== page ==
Prototype Projects has 12 printers in total running various processes and materials. There is the possibility to combine technologies to create hybrid prototypes if particular properties are required by the client. Furthermore, a bureau can update its equipment to ensure clients have access to the most up-to-date machines. For smaller design businesses the capital expenditure of regularly investing in new machines and the associated software would be prohibitive. Indeed, in the final quarter of 2017 Prototype Projects replaced four existing SLA machines with new models from 3D Systems. “SLA is the
gold standard in 3D printing and is still the most in-demand process,” comments Pringle. “That’s why we decided to change our old machines and replace them with the newest technology which should see us through for another ten to fifteen years.”
In addition to guidance in choosing the most appropriate process, Prototype Projects’ clients also value speed of turnaround of job. With multiple machines in its facility, Prototype Projects has the capacity to run multiple jobs concurrently, overnight if necessary, to ensure parts are ready for overnight dispatch with no production bottlenecks. “We understand the importance of time. Fundamentally that’s what we are here for: to make prototypes as quickly as possible,” says Pringle. “The quicker you can get a product to market, the quicker you are making money.”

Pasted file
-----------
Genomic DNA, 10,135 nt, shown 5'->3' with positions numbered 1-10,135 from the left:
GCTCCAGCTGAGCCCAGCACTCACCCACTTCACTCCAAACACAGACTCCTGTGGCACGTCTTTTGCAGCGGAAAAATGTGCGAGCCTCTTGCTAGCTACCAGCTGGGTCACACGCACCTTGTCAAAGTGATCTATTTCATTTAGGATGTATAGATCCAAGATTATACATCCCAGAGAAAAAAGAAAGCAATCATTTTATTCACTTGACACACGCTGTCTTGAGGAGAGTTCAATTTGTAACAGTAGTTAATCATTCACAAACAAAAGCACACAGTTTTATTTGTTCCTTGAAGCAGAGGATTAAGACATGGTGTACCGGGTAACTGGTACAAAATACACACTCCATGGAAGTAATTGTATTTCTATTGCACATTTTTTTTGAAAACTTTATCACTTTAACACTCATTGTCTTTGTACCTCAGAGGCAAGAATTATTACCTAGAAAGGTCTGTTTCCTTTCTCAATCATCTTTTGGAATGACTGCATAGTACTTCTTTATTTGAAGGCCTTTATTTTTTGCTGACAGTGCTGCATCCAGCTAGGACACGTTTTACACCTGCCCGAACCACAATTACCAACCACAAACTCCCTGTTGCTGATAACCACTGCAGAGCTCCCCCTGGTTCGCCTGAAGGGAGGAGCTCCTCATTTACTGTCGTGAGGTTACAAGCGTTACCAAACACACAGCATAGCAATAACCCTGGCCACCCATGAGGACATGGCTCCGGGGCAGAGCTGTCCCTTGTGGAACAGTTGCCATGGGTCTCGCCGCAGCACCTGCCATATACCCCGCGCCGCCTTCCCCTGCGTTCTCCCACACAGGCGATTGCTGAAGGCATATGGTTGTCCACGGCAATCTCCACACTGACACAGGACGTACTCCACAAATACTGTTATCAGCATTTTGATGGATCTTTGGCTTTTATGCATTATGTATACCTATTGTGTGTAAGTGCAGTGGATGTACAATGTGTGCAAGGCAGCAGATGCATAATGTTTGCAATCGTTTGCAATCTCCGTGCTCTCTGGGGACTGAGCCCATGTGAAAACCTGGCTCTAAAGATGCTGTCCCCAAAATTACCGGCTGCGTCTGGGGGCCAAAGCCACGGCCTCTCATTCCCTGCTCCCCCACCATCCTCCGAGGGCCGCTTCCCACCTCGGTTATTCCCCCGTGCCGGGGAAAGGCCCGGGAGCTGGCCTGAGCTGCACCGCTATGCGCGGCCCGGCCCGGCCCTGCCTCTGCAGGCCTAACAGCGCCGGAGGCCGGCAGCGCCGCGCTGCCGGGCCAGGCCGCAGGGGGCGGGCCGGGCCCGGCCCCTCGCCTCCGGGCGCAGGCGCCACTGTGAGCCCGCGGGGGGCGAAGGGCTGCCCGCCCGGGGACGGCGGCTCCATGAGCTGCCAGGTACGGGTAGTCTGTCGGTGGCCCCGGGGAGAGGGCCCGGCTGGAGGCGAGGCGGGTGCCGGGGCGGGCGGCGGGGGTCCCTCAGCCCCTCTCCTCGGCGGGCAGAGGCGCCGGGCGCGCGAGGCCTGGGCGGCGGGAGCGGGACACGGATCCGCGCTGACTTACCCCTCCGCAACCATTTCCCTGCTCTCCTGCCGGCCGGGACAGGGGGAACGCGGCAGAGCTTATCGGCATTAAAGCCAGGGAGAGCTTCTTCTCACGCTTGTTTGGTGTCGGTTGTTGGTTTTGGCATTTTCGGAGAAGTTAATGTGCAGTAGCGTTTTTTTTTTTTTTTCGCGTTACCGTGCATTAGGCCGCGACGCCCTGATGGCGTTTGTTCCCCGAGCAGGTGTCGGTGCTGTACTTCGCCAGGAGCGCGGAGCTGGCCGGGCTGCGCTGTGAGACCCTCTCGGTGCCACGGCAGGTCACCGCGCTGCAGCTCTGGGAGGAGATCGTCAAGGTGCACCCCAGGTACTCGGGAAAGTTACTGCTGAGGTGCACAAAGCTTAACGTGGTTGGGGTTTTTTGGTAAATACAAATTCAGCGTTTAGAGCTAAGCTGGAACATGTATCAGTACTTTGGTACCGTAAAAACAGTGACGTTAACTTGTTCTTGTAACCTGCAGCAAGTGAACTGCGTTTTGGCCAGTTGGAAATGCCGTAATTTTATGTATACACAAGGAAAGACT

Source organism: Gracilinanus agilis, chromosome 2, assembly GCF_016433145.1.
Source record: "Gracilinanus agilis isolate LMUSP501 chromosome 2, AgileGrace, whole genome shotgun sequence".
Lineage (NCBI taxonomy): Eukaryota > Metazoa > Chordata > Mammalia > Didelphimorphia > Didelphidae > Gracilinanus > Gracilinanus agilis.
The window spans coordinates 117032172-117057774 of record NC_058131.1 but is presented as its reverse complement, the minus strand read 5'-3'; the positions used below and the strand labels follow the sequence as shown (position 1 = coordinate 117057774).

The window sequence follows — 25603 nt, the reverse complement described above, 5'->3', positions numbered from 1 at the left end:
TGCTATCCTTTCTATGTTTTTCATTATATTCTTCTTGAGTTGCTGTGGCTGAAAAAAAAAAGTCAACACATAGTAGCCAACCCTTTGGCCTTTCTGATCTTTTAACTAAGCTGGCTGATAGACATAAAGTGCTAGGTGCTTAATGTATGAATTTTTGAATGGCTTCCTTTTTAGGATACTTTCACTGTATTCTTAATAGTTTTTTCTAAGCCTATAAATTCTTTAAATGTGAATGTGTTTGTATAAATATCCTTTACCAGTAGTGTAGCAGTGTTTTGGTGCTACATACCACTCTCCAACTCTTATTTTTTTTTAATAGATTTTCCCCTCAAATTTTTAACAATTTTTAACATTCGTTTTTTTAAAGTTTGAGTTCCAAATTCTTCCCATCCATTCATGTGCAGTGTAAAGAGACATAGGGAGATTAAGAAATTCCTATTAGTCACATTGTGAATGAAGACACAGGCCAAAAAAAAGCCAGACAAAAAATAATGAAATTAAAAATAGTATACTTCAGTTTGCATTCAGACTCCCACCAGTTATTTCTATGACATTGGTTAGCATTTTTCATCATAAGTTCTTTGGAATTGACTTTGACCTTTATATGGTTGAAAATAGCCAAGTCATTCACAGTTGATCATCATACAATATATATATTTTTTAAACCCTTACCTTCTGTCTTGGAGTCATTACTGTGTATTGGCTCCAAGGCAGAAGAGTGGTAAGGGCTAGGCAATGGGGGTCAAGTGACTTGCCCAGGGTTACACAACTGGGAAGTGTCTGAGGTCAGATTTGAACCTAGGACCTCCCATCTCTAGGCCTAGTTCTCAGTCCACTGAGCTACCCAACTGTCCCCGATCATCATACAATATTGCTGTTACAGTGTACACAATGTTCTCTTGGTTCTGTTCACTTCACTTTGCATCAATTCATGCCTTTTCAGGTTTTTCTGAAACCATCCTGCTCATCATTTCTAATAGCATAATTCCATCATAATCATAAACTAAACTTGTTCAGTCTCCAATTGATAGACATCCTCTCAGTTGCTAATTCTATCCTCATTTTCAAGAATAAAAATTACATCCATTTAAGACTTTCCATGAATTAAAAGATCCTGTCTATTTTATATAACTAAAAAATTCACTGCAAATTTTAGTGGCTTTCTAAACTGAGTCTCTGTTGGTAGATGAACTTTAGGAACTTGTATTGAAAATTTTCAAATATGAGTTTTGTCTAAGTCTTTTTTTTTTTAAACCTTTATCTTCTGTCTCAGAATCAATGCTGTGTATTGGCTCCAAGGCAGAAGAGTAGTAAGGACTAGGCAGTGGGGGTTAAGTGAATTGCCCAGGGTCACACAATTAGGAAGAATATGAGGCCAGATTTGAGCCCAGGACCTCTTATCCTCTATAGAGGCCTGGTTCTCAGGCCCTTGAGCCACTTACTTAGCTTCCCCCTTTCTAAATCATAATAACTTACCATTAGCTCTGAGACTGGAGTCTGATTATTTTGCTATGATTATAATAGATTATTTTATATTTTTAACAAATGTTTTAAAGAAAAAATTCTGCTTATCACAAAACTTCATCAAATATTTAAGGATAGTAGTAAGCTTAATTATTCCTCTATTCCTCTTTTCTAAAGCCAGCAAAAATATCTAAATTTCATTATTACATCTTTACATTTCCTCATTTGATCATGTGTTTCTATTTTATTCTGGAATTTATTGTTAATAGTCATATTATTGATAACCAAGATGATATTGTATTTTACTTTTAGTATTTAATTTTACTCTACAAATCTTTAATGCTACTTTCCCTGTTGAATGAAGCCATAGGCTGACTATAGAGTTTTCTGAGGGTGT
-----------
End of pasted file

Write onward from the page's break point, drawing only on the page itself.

Whilst it is 3D printing that has enjoyed the media spotlight in recent years, the so-called ‘more traditional’ prototyping processes still have a very significant role and clients are wise to not
disregard the advantages of vacuum casting or CNC machining. “Even with the advent of 3D
printing with metals, you can’t expect to produce the same parts as a CNC machine,” adds Pringle.
“CNC is still very strong, it accounts for 20 per cent of our business. It’s a process that’s as old as
the hills but is still very valid.”
Vacuum casting, meanwhile, accounts for a further 20 per cent of Prototype Projects’ work. It is a particularly useful technique for clients who are looking for a model with an aesthetic more